The main concern here is not injuring a young person who is still developing and putting on muscle. 12,13,14,15 years old, a lot of physiological changes are occurring and the tendons and connective tissue are vulnerable.
There is never a one set rule about what the proper age is because everyone is different. You have to use common sense and take into consideration the physical makeup, strength, development, etc, but on a whole, i wouldn’t even think about it until 16 or so and then I would proceed with caution… Remember this:
You need to know how to pitch first with your fastball. Good form, good location, understanding how to pitch and get people out using your fastball and changing speeds with your fastball while locating. And continue to use proper mechanics. You are building a foundation on which to lay bricks later, i,e, curveball, slider, etc… But the initial foundation (good mechanics, fastball, proper form) needs to be in place first…
Hope this helps… bb


#17

Well, the day before my son’s 10th birthday (today)…it happened. He had a coach want to start teaching him a curve ball…a Little League curve ball he calls it. Right now nobody on our team throws a curve ball (I am the pitching coach and haven’t even thought about teaching it to 10-11 year olds), but we do have another coach with some pretty extensive pitching experience who wants to work with 2 of our kids on it. My initial thought is no, but sadly, we are one of the few teams that don’t have our pitchers throwing some type of breaking pitch. I have umpired games this year and when that first curve ball comes at me, I almost turn sideways and fall down on the darn thing!

My son is one of the younger kids in the league and the youngest on our team. He is the #2 pitcher for his team and his looked upon as a leader in many respects because of his better-than-average skills in most phases of the game.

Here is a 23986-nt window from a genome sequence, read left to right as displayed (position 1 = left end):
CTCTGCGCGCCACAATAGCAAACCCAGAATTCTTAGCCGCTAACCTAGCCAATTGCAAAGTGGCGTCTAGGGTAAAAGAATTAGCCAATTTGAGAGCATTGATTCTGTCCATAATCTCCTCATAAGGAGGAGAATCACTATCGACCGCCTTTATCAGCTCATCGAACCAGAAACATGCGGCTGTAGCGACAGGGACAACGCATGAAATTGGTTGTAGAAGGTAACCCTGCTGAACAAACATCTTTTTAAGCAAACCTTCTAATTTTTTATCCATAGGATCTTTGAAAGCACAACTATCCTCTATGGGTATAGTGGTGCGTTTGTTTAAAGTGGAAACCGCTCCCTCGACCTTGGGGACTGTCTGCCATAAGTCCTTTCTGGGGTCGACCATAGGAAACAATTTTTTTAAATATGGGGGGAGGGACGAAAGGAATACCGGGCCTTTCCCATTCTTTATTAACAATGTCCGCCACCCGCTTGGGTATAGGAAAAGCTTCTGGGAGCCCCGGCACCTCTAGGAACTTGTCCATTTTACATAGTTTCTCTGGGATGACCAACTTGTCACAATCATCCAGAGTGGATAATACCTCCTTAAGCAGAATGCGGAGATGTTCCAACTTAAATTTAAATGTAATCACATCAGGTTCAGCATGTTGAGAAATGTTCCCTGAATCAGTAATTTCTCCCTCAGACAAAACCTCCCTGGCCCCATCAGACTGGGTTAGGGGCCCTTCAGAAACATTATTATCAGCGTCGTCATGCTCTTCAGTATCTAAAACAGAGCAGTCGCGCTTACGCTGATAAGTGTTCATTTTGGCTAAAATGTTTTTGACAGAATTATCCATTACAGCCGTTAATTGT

My question is not at what age to regularly throw a curve ball (that seems to be in the 13+, high school/shaving age) but how safe it is to learn a basic breaking ball at this age. Winning is not the A#1 priority in my mind…it’s about learning the game, improving, socializing, and having fun…but I already know that next year there will be even more kids throwing breaking balls, and is NOT teaching it protecting my son’s arm health, or is it limiting/hampering his development as a pitcher?


#18

The folks at ASMI have tried to prove a correlation between injuries and throwing curves. They have not been able to. Instead, they’ve drawn the conclusion that overuse is the primayr cause of injuries to youth pitchers. However, many folks still believe there is a risk associated with young pitchers throwing the curve.

My philosophy is to teach the kids the proper way to throw the curve because, if you don’t, they’ll learn the wrong way to throw it because it seems the most obvious thing to do to throw a curve is to twist that hand/wrist/forearm.

BUT, also teach them that they must limit how many they throw because it’s not just throwing it the wrong way that is a concern but throwing too many is also a concern.

And you have to try real hard to not let the curveball get in the way of their developing a change-up.


#19

Roger, that makes sense. Kind of like the whole giving teens access to condoms argument. Is there a thread or other link you can point us to that shows how you teach the curve to young pitchers?


#20

I don’t know of a thread or link offhand but I teach what the NPA teaches which is to preset the hand/wrist angle early. For young kids, “early” means in the glove. For older kids, it simply means any time before the arm starts forward not in a subtle manner so that it is undetectable by the batter. The motion is the simple karate chop motion.

Look around on the internet and you can find pictures of some of the game’s top pitchers at the point of maximum external rotation and the hand already on the side of the ball.